Bank Workers Win Historic Union Contract
Beneficial State Bank employees are the first in 40 years to set their own work conditions in the industry
CALIFORNIA — Ending a nearly 40-year drought of union contracts in the banking industry, employees at Beneficial State Bank across Washington, Oregon and California ratified their first contract, after forming a historic union for the industry in March 2020. The 96 workers in the bargaining unit are represented by the Communications Workers of America and include bankers, consumer loan servicing representatives, loan processors, underwriters, file clerks and custodial staff.
The contract secures a fair minimum wage for both hourly and salaried employees and improvements to employees’ 401ks; ‘just-cause’ discipline establishing due process and protection from unfair discipline; the establishment of a quarterly Joint Labor-Management Committee where members are empowered to problem-solve a range of workplace issues; expanded training and education opportunities; and a $1,000 ratification bonus to be issued one-time for all workers in the bargaining unit.
“Prior to working at Beneficial State, when I was a call center worker at Wells Fargo, I didn’t know it was possible for bank workers to form a union, let alone negotiate a contract with management. At Wells Fargo, I was constantly under extreme sales pressure and knew that if I spoke up, I would be putting my job at risk,” said Desiree Jackson, an Assistant Vice President at Beneficial State’s Oakland, Calif. Branch. “Now, not only do I have a voice on the job, but I have an actual say when it comes to pay and metrics and ensuring we’re providing the best financial services possible for customers. With this contract, we’re truly driving Beneficial State’s mission to help serve our communities.”
Frontline workers with the Committee for Better Banks (CBB) have been working to improve conditions in the U.S. banking industry, which is notorious for its systemic discrimination, low-wages, extreme sales goals and whistleblower retaliation. Only 1.1% of workers are represented by unions.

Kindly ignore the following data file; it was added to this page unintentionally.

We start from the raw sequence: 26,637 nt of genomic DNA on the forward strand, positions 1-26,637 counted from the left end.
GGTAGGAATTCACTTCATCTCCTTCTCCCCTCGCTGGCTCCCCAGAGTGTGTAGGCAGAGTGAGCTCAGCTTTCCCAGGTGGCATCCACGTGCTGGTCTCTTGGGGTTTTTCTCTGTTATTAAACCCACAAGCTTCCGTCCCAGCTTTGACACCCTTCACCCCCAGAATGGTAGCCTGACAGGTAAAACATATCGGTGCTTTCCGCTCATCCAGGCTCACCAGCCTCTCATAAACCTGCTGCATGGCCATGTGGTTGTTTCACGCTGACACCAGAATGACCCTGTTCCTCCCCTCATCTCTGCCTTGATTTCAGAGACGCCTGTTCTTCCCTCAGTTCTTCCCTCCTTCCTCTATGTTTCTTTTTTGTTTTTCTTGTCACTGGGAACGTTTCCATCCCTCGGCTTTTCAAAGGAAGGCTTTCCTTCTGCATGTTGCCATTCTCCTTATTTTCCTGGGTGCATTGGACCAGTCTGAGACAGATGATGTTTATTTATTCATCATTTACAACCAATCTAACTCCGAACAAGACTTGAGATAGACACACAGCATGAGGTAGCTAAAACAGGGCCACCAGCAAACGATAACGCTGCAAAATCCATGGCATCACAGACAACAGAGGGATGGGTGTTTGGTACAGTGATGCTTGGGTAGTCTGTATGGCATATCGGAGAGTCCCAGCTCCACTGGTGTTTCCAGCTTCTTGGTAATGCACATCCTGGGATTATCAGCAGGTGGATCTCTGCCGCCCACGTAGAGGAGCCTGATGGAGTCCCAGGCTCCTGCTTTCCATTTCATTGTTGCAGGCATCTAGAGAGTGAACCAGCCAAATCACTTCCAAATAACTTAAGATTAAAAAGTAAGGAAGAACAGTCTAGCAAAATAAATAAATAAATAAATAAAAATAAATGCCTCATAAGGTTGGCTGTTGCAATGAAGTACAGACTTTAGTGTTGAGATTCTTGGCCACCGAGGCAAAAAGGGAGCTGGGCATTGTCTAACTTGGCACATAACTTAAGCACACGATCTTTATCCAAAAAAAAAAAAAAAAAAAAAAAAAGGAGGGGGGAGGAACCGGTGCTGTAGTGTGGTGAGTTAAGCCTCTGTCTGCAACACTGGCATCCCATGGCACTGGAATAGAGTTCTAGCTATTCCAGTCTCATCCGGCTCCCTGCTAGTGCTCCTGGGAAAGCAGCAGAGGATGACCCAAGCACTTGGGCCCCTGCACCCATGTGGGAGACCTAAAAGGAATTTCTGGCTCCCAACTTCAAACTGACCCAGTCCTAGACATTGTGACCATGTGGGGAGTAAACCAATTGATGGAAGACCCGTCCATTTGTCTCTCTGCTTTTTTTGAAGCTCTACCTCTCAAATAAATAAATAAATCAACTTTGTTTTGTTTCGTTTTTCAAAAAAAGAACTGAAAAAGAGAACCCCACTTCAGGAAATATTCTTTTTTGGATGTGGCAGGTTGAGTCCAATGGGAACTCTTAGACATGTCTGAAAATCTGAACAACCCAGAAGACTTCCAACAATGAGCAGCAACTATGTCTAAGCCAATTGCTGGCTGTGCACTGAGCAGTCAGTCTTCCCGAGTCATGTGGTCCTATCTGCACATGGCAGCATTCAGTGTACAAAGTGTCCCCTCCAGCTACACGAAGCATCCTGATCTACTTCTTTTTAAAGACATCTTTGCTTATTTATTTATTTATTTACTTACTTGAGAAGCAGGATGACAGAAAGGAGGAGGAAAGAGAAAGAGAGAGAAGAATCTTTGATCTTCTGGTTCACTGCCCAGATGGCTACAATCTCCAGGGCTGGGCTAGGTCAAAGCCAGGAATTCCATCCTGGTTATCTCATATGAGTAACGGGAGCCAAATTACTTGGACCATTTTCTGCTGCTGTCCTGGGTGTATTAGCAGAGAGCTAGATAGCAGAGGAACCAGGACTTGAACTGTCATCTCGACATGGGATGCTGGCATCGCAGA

“Our union contract reflects the joint effort by Beneficial State workers and management in pushing for a better banking industry, and I applaud the company for understanding that business is better when workers have a seat at the table,” said Michele Hunt, a Customer Care Specialist at Beneficial State’s Oakland, Calif. branch. “Beneficial State has set the bar here, and now we’re fighting to make sure that bank CEOs across the U.S. follow their lead and recognize all bank workers’ right to organize. It’s time all banks start putting their workers and customers first.”
Workers at Beneficial State Bank and members of CWA made the first historic stride last year, when they became the first bank workers in 40 years to vote in favor of forming a union. This triumph followed a genuine commitment from Beneficial State Bank’s management to remain neutral during the organizing and recognize their union upon verifying a majority signed union cards.
“This union agreement demonstrates that the financial industry can empower its workers and remain successful. We're glad to demonstrate that the classic dynamic of workers versus management doesn't have to exist—it can be workers and management collaborating to work toward a better banking industry,” said Beneficial State Bank CEO Randell Leach.